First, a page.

In March 2020, the FDA relaxed its regulations on hand sanitizer to meet unprecedented demand in the face of a new pandemic. Companies everywhere began making and selling the stuff—and creating at least one airborne toxic event in the process. In Wired, Amy Martyn details the environmental nightmare visited upon unsuspecting residents of Carson, California.
By the second week of the odor, a resident noticed that the mailboxes in her condo had turned black overnight, a sign of a chemical reaction between aluminum and hydrogen sulfide. Others spotted workers spraying something from hoses into the channel. LA County Public Works began applying a deodorizer called Epoleon and said the smell would clear within five days.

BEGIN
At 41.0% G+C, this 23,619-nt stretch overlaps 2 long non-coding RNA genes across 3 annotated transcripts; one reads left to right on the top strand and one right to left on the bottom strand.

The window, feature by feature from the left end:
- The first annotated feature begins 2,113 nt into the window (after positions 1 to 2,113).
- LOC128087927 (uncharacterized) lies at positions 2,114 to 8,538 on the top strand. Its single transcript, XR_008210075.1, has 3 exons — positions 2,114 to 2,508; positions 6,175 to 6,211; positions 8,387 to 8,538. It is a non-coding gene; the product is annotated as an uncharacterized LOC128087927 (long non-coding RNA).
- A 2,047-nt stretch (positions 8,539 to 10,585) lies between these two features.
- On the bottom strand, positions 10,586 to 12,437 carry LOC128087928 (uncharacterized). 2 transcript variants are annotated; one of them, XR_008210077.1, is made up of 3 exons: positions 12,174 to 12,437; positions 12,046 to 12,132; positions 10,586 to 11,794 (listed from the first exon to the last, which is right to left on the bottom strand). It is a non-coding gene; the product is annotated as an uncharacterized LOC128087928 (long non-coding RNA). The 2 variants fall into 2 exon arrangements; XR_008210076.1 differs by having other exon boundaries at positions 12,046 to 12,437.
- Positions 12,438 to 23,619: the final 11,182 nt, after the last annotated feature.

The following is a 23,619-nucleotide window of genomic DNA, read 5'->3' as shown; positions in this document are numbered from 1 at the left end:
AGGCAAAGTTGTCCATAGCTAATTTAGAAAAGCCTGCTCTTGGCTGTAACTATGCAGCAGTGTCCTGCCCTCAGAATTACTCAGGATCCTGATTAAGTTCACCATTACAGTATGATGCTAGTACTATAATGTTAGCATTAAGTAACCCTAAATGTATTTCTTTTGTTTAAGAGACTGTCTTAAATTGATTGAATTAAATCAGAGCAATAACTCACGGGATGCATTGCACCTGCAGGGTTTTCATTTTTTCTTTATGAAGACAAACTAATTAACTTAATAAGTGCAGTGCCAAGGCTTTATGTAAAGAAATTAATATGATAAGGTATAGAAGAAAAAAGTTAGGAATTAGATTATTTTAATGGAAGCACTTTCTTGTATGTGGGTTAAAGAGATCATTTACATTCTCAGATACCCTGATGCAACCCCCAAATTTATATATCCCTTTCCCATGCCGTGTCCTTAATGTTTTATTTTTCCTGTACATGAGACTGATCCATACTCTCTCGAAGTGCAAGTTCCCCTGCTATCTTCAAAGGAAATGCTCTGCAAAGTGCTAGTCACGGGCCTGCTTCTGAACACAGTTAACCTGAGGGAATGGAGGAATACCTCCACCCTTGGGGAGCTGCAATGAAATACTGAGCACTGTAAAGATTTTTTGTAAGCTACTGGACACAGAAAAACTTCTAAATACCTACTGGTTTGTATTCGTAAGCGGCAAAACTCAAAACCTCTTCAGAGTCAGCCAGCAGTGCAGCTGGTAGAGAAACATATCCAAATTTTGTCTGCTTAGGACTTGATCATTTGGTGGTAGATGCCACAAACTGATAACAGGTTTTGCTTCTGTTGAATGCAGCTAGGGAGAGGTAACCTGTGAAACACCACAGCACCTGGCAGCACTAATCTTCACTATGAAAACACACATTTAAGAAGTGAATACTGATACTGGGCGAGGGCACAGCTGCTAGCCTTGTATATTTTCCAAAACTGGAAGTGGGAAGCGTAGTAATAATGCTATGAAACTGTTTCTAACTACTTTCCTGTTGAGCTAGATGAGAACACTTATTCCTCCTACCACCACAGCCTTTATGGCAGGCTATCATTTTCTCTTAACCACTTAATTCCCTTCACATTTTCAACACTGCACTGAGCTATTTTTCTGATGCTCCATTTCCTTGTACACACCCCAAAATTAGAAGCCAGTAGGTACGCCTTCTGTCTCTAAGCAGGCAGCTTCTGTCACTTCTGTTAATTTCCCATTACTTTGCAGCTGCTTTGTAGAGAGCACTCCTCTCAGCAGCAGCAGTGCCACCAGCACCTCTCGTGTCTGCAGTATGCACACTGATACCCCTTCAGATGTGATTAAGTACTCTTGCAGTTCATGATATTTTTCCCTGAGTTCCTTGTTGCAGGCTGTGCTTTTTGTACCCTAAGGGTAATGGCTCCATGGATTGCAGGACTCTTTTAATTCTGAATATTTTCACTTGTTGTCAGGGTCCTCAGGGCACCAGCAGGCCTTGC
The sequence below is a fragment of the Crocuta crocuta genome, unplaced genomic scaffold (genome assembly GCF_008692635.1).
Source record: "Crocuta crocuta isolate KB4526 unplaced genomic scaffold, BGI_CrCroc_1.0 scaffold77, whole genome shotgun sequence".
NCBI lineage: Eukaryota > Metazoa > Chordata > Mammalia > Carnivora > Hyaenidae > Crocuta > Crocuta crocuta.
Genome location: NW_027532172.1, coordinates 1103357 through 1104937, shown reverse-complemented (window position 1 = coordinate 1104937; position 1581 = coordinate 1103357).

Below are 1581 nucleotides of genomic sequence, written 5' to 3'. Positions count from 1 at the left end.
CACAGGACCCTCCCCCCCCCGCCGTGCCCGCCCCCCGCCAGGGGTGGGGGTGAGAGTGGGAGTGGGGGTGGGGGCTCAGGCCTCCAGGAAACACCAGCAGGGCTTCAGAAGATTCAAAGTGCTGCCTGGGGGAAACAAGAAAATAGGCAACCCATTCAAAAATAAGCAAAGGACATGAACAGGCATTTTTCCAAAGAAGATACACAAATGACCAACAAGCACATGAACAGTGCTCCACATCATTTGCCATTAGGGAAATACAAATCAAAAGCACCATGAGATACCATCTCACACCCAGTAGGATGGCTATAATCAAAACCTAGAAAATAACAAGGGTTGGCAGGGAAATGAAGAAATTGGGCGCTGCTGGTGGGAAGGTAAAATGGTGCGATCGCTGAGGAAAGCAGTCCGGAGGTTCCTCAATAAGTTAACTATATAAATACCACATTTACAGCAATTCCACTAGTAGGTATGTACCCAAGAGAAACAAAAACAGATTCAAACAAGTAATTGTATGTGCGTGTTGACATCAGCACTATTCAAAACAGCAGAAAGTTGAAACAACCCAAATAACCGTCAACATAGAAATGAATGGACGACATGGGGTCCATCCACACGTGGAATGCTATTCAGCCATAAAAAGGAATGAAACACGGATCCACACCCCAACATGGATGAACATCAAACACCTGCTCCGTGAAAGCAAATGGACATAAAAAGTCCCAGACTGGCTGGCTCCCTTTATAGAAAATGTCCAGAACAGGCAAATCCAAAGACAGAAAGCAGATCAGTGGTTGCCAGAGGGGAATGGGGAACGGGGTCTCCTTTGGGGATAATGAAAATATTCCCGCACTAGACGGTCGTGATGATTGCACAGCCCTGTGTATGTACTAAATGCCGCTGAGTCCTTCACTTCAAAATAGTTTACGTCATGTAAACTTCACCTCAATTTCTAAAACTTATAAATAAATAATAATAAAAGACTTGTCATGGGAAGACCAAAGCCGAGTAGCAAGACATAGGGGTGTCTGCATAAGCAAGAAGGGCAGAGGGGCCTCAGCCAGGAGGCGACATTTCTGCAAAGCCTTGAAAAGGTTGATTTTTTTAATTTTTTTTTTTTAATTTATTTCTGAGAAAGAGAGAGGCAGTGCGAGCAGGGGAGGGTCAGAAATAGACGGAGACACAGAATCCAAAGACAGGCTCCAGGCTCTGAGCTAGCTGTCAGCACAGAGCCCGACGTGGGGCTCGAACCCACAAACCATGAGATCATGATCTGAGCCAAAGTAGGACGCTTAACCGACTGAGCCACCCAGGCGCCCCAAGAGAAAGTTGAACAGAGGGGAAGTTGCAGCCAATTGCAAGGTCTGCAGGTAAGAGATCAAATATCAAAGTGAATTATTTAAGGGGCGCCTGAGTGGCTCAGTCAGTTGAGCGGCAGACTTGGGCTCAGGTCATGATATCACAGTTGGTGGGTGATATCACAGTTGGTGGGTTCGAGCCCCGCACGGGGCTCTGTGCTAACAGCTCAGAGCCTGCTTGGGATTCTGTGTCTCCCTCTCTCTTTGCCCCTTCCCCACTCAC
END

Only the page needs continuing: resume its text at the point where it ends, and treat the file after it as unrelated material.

On October 14, the Department of Public Health sent a notice to local doctors that people were reporting dizziness, vomiting, and shortness of breath. It still described the hydrogen sulfide levels as “elevated, but not toxic” and maintained that “the source appears to be naturally decaying organic material.”